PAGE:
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International Holocaust Remembrance Alliance
The International Holocaust Remembrance Alliance (IHRA) is an umbrella organization involved in addressing Holocaust-related matters throughout Europe. As part of their work they became involved in the early- to mid-2000s with non-governmental organizations in Europe to develop a working definition of antisemitism.
The European Monitoring Center on Racism and Xenophobia developed this definition of antisemitism which was then adopted by the IHRA as the working definition of antisemitism: “Antisemitism is a certain perception of Jews, which may be expressed as hatred toward Jews. Rhetorical and physical manifestations of antisemitism are directed toward Jewish or non-Jewish individuals and/or their property, toward Jewish community institutions and religious facilities.”
This framework emerged at a time in which there were increased acts of antisemitism throughout Europe. Jews were regularly targeted and endured acts of violence, murder, and general contempt expressed throughout various sectors of society.
The definition developed in 2003-2004 was first published in 2005. In 2015-2016, the IHRA working definition was adopted by the European Parliament, European Council and the European Union. The IHRA working definition has been adopted or endorsed by UN member states, international organizations, the European Union, the United States State Department, some states in America, some local municipalities, and some institutions of higher education.
The IHRA working definition is not a legally binding definition, but it provides a framework for governments and institutions to determine when antisemitism manifests.
Here is the working definition of the IHRA:
Manifestations might include the targeting of the state of Israel, conceived as a Jewish collectivity. However, criticism of Israel similar to that leveled against any other country cannot be regarded as antisemitic. Antisemitism frequently charges Jews with conspiring to harm humanity, and it is often used to blame Jews for “why things go wrong.” It is expressed in speech, writing, visual forms and action, and employs sinister stereotypes and negative character traits.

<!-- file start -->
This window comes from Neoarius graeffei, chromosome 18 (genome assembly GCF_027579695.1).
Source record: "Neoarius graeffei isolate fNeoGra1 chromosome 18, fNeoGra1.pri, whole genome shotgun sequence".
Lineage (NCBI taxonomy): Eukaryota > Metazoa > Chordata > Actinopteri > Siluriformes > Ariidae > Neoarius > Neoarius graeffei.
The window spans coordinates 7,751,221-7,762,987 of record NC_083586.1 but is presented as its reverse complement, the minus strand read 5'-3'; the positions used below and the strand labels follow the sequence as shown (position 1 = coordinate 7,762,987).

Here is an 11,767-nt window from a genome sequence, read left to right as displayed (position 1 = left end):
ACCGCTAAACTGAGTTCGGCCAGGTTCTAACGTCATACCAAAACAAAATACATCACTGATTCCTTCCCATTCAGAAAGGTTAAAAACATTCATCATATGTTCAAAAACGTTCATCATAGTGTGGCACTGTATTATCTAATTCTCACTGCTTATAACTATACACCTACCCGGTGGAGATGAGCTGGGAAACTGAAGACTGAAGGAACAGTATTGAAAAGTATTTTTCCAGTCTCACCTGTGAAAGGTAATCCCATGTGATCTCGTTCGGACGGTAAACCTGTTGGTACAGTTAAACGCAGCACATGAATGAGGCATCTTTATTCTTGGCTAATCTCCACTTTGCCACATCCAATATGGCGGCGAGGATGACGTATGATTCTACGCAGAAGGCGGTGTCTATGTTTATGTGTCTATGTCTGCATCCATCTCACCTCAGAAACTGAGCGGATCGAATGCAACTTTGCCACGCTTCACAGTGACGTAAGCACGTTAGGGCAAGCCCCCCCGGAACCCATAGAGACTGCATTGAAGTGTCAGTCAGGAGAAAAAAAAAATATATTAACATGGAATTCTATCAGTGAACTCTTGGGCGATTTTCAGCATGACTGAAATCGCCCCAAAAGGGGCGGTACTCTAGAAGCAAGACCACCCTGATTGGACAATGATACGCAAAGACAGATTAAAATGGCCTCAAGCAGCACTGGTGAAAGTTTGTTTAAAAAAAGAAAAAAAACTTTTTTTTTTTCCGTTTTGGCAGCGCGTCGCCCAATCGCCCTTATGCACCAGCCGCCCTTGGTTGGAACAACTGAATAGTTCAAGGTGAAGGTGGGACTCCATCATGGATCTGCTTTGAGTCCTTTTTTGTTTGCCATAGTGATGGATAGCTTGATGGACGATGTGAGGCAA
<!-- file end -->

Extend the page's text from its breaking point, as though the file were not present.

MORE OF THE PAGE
Contemporary examples of antisemitism in public life, the media, schools, the workplace, and in the religious sphere could, taking into account the overall context, include, but are not limited to:
- Calling for, aiding, or justifying the killing or harming of Jews in the name of a radical ideology or an extremist view of religion.
- Making mendacious, dehumanizing, demonizing, or stereotypical allegations about Jews as such or the power of Jews as collective — such as, especially but not exclusively, the myth about a world Jewish conspiracy or of Jews controlling the media, economy, government or other societal institutions.
- Accusing Jews as a people of being responsible for real or imagined wrongdoing committed by a single Jewish person or group, or even for acts committed by non-Jews.
- Denying the fact, scope, mechanisms (e.g. gas chambers) or intentionality of the genocide of the Jewish people at the hands of National Socialist Germany and its supporters and accomplices during World War II (the Holocaust).
- Accusing the Jews as a people, or Israel as a state, of inventing or exaggerating the Holocaust.
- Accusing Jewish citizens of being more loyal to Israel, or to the alleged priorities of Jews worldwide, than to the interests of their own nations.
- Denying the Jewish people their right to self-determination, e.g., by claiming that the existence of a State of Israel is a racist endeavor.
- Applying double standards by requiring a behavior of Israel not expected or demanded of any other democratic nation.
- Using the symbols and images associated with classic antisemitism (e.g., claims of Jews killing Jesus or blood libel) to characterize Israel or Israelis.
- Drawing comparisons of contemporary Israeli policy to that of the Nazis.
- Holding Jews collectively responsible for actions of the State of Israel.
The Bottom Line
Antisemitic acts are criminal when they are so defined by law (for example, denial of the Holocaust or distribution of antisemitic materials in some countries).
Criminal acts are antisemitic when the targets of attacks, whether they are people or property – such as buildings, schools, places of worship and cemeteries – are selected because they are, or are perceived to be, Jewish or linked to Jews.
Antisemitic discrimination is the denial to Jews of opportunities or services available to others and is illegal in many countries.